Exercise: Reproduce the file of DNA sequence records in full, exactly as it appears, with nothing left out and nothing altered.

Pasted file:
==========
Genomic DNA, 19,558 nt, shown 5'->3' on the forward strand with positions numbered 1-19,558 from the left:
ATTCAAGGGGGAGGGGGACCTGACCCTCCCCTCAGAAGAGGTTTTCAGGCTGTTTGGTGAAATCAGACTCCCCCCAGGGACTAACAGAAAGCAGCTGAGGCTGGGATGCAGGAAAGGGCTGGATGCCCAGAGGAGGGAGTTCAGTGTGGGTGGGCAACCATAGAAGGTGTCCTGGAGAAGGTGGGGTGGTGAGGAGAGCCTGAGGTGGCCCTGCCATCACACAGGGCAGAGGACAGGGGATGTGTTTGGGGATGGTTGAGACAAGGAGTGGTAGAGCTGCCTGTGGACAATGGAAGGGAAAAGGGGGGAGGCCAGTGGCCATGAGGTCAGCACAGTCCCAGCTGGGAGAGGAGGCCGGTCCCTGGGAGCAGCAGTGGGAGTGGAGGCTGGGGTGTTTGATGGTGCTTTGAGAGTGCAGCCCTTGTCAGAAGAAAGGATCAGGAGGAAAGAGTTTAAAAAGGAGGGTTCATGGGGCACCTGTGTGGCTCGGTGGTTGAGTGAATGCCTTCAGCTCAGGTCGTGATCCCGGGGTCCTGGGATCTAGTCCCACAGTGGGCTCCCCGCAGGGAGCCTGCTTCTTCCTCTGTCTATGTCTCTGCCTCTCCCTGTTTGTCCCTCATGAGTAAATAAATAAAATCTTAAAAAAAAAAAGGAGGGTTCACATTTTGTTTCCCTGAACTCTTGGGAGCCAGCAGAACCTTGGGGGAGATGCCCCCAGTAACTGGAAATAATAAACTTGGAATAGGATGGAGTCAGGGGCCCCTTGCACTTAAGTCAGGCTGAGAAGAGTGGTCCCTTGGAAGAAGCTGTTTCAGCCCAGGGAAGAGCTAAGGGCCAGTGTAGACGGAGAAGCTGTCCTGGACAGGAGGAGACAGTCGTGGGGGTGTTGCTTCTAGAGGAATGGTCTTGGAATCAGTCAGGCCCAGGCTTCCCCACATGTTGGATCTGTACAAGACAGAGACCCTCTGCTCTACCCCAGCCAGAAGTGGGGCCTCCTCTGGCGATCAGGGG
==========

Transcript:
Genomic DNA, 19,558 nt, shown 5'->3' on the forward strand with positions numbered 1-19,558 from the left:
ATTCAAGGGGGAGGGGGACCTGACCCTCCCCTCAGAAGAGGTTTTCAGGCTGTTTGGTGAAATCAGACTCCCCCCAGGGACTAACAGAAAGCAGCTGAGGCTGGGATGCAGGAAAGGGCTGGATGCCCAGAGGAGGGAGTTCAGTGTGGGTGGGCAACCATAGAAGGTGTCCTGGAGAAGGTGGGGTGGTGAGGAGAGCCTGAGGTGGCCCTGCCATCACACAGGGCAGAGGACAGGGGATGTGTTTGGGGATGGTTGAGACAAGGAGTGGTAGAGCTGCCTGTGGACAATGGAAGGGAAAAGGGGGGAGGCCAGTGGCCATGAGGTCAGCACAGTCCCAGCTGGGAGAGGAGGCCGGTCCCTGGGAGCAGCAGTGGGAGTGGAGGCTGGGGTGTTTGATGGTGCTTTGAGAGTGCAGCCCTTGTCAGAAGAAAGGATCAGGAGGAAAGAGTTTAAAAAGGAGGGTTCATGGGGCACCTGTGTGGCTCGGTGGTTGAGTGAATGCCTTCAGCTCAGGTCGTGATCCCGGGGTCCTGGGATCTAGTCCCACAGTGGGCTCCCCGCAGGGAGCCTGCTTCTTCCTCTGTCTATGTCTCTGCCTCTCCCTGTTTGTCCCTCATGAGTAAATAAATAAAATCTTAAAAAAAAAAAGGAGGGTTCACATTTTGTTTCCCTGAACTCTTGGGAGCCAGCAGAACCTTGGGGGAGATGCCCCCAGTAACTGGAAATAATAAACTTGGAATAGGATGGAGTCAGGGGCCCCTTGCACTTAAGTCAGGCTGAGAAGAGTGGTCCCTTGGAAGAAGCTGTTTCAGCCCAGGGAAGAGCTAAGGGCCAGTGTAGACGGAGAAGCTGTCCTGGACAGGAGGAGACAGTCGTGGGGGTGTTGCTTCTAGAGGAATGGTCTTGGAATCAGTCAGGCCCAGGCTTCCCCACATGTTGGATCTGTACAAGACAGAGACCCTCTGCTCTACCCCAGCCAGAAGTGGGGCCTCCTCTGGCGATCAGGGG